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If we take light for example, is it a wave or a particle? What is the 'true' nature of light? Is it a mixture of waves and particles or is it the way in which we try to make sense of light, by categorizing its essential features according to properties that fit a wave model or a particle model, that is getting in the way of our understanding of its real or 'true' form?

I would like to know what these two "it"s point to. At first, I thought that the first "it" points to " 'true' nature of light" mentioned previously, while the next "it" points to "that is getting in the way of our understanding of its real or 'true' form".

But considering the conjunction 'or', it seemed like the two 'it's had to mean the same thing. Then I was faced with another problem; if I take both as "that is ~~ form", the first part doesn't seem to make sense, since it is not the mixture of waves and particles itself that blocks us from understanding its real form. My interpretation was that the both meant "true nature of light", and understood this sentence as:

Is the true nature of light a mixture of waves and particles, or is the true nature of light how we try to make sense of light (which actually is getting in the way of our understanding of its real or "true" form)?

But this doesn't seem smooth either. How should I understand this sentence? Thank you in advance!

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  • "it" = "the thing that is getting in the way of our understanding of the true nature of light."
    – Andrew
    Jun 29, 2017 at 22:57
  • Nah, it is a poorly constructed sentence with ambiguities galore.
    – Robusto
    Jun 30, 2017 at 0:06
  • This is typical spoken language. "it" refers to light.
    – Lambie
    Mar 12, 2023 at 16:48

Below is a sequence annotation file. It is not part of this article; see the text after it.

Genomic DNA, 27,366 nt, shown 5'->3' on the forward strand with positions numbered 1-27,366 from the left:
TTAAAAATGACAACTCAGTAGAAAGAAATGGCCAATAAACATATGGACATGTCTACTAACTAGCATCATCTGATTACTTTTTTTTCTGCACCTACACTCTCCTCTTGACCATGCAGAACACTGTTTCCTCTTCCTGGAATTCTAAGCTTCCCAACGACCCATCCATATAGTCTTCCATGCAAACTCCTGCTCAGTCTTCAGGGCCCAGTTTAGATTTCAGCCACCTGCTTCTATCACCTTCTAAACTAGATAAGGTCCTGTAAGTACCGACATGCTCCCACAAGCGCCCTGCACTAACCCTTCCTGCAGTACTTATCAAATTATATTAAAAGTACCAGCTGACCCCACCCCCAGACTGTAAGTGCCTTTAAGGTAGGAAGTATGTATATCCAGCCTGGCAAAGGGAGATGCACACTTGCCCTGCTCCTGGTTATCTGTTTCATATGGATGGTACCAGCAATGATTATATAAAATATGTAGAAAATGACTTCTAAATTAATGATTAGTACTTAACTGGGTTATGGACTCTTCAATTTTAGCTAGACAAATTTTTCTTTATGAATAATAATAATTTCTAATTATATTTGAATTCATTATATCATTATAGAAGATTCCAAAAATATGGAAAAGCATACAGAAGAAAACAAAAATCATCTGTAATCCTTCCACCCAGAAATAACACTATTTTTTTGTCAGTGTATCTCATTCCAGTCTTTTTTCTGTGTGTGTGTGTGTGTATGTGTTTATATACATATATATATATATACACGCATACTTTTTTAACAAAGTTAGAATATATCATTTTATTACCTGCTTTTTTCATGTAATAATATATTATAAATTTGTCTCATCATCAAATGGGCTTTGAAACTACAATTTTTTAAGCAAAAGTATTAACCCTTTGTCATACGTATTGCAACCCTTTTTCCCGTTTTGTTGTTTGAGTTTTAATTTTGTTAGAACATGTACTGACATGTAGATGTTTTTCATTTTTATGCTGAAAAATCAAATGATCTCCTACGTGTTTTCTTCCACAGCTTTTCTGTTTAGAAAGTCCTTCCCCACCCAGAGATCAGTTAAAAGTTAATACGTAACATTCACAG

2 Answers 2

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Rephrased, this unnecessarily complicated and poorly constructed sentence asks two questions:

  • Is it a mixture of waves and particles that is getting in the way of our understanding of its real or 'true' form?

  • Is it the way in which we try to make sense of light, by categorizing its essential features according to properties that fit a wave model or a particle model, that is getting in the way of our understanding of its real or 'true' form?

Both questions use the it-cleft structure.

The first it refers to the noun phrase a mixture of waves and particles. The second it refers to the noun phrase the way in which we try to make sense of light, by categorizing its essential features according to properties that fit a wave model or a particle model.

In this sentence, each of the cited instances of it serves as the complement of the copula in an interrogative clause with an it-cleft structure:

First interrogative clause:

IsCOPULA itCOMPLEMENT [a mixture of waves and particles]NP SUBJECT

orCONJUNCTION

Second interrogative clause:

isCOPULA itCOMPLEMENT [the way in which we try to make sense of light, by categorizing its essential

features according to properties that fit a wave model or a particle model]NP SUBJECT,

Relative clause:

thatREL. PRN. isCOPULA [getting in the way of our understanding of its real or 'true' form]VP COMPLEMENT?

The relative pronoun that which introduces the relative clause has both/either of the its as its precedent.

We can more easily analyze the sentence if we reduce its scale:

Is it the moon or is it the sun that is shining brightly?

This is parsed as:

IsCOPULA itCOMPLEMENT [the moon]NP SUBJECT

orCONJUNCTION

IsCOPULA itCOMPLEMENT [the sun]NP SUBJECT

thatREL. PRN. isCOPULAshining brightlyVP COMPLEMENT?

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  • Fingers crossed... I was flapping my lower lip at the finish line, and everything was starting to sound like Finnish. Jun 30, 2017 at 1:13
  • Considering the context, doesn't it sound strange that "a mixture of waves and particles" can hinder us from understanding its true form? Would it alter the meaning of the original sentence if I paraphrased the sentence this way? "Is it a mixture of waves and particles? Or, is it the way in which we try to make sense of light, ...[omit]..., that is getting in the way of our understanding of its real or 'true' form?" Jun 30, 2017 at 6:59
  • No, it would not change the meaning. Of course, the first part of your paraphrase is not a sentence, so it is informal, but the original is journalese, so formality is not required! Jul 4, 2017 at 18:11
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The sentence is poorly written. Not even the original is smooth. It makes grammatical sense, but it's what linguists call a "garden-path sentence". As you're reading it, your first understanding of "it" seems correct, but later you find out that "it" stands for "whatever is getting in the way of understanding of light's real or 'true' form". Yes, the sentence confuses native speakers, too.

#Some smaller sentences with the same kind of "it"

A way to understand the sentence is to compare it to some simpler sentences with the same kind of grammatical structure, like these: